CID hunts ‘missing’ former officer, Opposition asks if govt is scared about secrets she may reveal.
THE West Bengal CID is on a nationwide hunt for a former superintendent of police and promotee IPS officer, who was once believed to be close to Chief Minister Mamata Banerjee, over alleged undeclared assets. With Bharati Ghosh declared missing, reportedly along with a constable bodyguard, her husband M A V Raju is being questioned to find her whereabouts.
Ghosh, meanwhile, has been contacting the media through audio messages, sent from undisclosed locations, denouncing the “witch-hunt” against her. Raju, a senior executive with Calcutta Stock Exchange, against whom a search warrant was issued along with her on February 9, has got interim bail until March 15.
The 56-year-old former police officer was once posted in Maoist-affected Midnapore, and the Opposition, including both the BJP and the Congress, have demanded a CBI probe, accusing the Trinamool Congress government of going after Ghosh as she had information about huge overnight gold transactions following demonetisation and crucial details regarding the death of senior Maoist leader Kishenji alias Koteshwar Rao in West Midnapore in November 2011.
CID DIG (Operations) Nishat Parvez said “everything is being done as per law”. On Ghosh’s claim that she had declared all her properties, Parvez said, “We will see that in court… We have seized crores of rupees, not all are declared (by the accused).”
The case began a month ago when, on February 1, an eatery owner, Chandan Majhi, lodged a complaint at Ghatal subdivisional court in West Midnapore alleging extortion and cheating against police. The court directed the CID to investigate. On February 2, the CID conducted raids at a house reportedly owned by Raju, and lodged a complaint against sub-inspector Pradip Rath, assistant SI Debhashis Das, constable Sanjoy Mahoto and a gold trader, Bimal Ghorai.
In his complaint, Majhi alleged that he had sold 375 grams gold jewellery to a police officer under a “scheme” where banned notes were used to buy gold, with a false receipt date, during the month following the November 8, 2016, demonetisation. Majhi, a proclaimed offender in police records, claimed he never got his payment.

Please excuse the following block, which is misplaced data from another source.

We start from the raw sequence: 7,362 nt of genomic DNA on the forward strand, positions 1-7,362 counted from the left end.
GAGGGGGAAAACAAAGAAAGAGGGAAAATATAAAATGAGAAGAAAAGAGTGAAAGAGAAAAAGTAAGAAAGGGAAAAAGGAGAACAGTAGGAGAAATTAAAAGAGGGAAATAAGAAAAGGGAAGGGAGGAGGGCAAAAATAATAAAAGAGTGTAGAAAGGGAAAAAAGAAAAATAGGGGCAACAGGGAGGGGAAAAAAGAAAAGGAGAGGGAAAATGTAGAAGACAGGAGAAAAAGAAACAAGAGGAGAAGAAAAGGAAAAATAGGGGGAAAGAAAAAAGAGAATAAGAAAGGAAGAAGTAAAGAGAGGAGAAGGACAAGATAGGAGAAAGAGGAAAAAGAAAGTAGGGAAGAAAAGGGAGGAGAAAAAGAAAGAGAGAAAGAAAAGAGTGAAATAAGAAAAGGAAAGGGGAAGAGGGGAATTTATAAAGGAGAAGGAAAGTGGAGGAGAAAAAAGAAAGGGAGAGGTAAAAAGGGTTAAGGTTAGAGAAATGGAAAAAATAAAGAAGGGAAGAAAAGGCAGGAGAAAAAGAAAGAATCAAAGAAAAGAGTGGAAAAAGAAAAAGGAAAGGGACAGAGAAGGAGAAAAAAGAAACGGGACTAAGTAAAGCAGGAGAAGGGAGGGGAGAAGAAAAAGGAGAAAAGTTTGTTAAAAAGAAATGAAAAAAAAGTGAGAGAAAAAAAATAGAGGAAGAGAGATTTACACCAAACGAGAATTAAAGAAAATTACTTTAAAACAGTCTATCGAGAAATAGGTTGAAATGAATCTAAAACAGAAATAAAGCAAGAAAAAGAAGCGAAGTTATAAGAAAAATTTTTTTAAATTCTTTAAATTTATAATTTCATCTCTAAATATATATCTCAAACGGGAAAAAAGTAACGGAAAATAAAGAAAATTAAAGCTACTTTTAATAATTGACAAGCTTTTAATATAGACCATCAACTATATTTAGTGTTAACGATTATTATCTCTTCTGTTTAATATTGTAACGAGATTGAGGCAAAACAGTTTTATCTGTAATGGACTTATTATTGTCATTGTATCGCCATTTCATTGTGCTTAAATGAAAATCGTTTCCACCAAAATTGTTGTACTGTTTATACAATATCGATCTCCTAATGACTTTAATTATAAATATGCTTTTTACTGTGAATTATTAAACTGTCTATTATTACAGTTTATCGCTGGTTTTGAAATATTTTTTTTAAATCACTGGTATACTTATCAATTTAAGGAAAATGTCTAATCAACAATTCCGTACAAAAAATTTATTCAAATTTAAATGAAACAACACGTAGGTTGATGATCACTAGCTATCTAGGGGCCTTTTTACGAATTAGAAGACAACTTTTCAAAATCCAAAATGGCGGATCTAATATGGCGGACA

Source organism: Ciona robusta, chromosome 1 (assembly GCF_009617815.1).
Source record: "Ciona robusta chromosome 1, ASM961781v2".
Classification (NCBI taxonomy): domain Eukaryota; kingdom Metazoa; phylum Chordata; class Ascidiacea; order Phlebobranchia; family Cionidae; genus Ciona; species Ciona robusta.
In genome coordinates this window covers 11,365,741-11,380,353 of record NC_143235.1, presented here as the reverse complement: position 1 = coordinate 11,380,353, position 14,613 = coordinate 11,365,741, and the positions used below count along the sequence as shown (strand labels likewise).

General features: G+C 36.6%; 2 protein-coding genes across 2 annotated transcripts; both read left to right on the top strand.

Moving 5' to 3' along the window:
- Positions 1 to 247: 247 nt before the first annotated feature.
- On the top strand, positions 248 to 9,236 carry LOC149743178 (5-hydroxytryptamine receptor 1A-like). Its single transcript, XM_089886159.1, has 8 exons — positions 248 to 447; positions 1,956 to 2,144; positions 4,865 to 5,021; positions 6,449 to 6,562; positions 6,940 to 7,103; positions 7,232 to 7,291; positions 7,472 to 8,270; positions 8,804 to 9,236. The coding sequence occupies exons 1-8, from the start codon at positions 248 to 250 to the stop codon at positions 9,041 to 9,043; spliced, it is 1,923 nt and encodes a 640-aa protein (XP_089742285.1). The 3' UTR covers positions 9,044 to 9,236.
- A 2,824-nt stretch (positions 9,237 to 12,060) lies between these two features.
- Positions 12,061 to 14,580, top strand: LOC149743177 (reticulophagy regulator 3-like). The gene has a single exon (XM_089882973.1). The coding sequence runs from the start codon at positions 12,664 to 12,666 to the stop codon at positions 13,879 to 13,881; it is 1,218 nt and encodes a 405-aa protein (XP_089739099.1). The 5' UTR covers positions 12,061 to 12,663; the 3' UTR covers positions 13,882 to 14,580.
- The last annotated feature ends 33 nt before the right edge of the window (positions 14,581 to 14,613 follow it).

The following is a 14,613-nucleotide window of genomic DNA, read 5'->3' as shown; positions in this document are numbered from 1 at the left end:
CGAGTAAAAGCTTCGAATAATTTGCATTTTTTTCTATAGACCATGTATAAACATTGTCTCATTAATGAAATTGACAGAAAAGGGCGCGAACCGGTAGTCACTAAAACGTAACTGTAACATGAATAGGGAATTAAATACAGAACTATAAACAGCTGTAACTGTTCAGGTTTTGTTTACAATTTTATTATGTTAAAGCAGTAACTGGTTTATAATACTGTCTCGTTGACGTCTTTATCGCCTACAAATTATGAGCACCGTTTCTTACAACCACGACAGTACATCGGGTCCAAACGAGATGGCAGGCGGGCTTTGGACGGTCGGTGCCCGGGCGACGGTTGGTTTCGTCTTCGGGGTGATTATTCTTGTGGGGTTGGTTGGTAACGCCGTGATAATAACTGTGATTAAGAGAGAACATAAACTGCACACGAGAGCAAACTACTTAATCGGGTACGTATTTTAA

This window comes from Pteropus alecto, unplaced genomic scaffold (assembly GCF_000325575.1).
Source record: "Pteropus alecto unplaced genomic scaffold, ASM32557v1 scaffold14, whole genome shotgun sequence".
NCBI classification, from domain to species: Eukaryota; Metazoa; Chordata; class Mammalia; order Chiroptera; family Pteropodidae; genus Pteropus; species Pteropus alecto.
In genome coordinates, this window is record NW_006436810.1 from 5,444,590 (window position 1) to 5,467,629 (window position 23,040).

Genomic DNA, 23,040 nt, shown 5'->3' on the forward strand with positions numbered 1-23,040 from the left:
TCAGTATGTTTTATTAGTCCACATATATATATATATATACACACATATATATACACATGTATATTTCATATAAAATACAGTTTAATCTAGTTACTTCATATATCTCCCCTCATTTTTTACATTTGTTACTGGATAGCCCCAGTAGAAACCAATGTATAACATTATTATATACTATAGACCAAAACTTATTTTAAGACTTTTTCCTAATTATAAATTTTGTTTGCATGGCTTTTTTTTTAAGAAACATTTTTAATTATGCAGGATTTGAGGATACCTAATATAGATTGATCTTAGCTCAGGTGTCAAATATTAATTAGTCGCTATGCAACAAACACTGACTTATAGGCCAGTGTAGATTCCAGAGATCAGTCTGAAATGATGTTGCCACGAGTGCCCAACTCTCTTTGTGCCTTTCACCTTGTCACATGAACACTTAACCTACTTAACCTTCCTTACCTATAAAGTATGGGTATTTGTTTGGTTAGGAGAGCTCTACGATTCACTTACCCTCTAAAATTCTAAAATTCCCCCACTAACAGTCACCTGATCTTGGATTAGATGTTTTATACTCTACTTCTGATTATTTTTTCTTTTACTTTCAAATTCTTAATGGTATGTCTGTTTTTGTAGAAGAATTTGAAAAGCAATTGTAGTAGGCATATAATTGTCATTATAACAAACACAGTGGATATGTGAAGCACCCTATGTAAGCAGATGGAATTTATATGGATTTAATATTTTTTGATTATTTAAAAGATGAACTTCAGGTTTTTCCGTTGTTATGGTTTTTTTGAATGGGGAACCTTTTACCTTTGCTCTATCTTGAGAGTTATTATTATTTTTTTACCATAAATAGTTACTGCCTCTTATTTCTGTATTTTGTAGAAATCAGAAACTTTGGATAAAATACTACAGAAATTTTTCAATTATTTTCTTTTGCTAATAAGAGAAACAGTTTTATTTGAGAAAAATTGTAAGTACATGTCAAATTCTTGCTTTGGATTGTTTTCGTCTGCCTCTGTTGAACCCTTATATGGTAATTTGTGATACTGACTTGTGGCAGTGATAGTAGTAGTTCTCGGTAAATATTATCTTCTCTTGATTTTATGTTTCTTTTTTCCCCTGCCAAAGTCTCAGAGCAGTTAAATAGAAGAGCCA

On February 7, police lodged another FIR, this time also naming Ghosh. Yunus Ali Mondol, a resident of North 24-Parganas, lodged a complaint with the same Ghatal court against Ghosh, her former assistant Sujit Mondal, sub-inspector Charanjit Ghosh and officer-in-charge of Kharagpur police station Rajshekhar Payne. Mondol alleged that on September 24, 2016, the West Midnapore police seized two bags from his car on National Highway 6 near Sadapur (West Midnapore) and never returned the money. His two previous petitions before this on the matter, to the state home department and Calcutta High Court, had not resulted in any action.
A series of raids followed in different parts of West Bengal after the two complaints, including at the residences of Ghosh and police officers known to be close to her. The CID claims to have recovered about 50 original land sale deeds amounting to around Rs 300 crore, tablets, pen drives, hard disks, gold jewellery, apart from “57 sealed bottles of imported scotch whisky”, in the raids; as well as 1.1 kg gold jewellery reportedly from Ghosh’s lockers with a nationalised bank which are now sealed; Rs 2 crore in cash from a flat in Bansdroni owned allegedly by a close acquaintance of Ghosh and Raju; and Rs 2.4 crore from a flat in Madurdaha near Kolkata, whose ownership is being verified.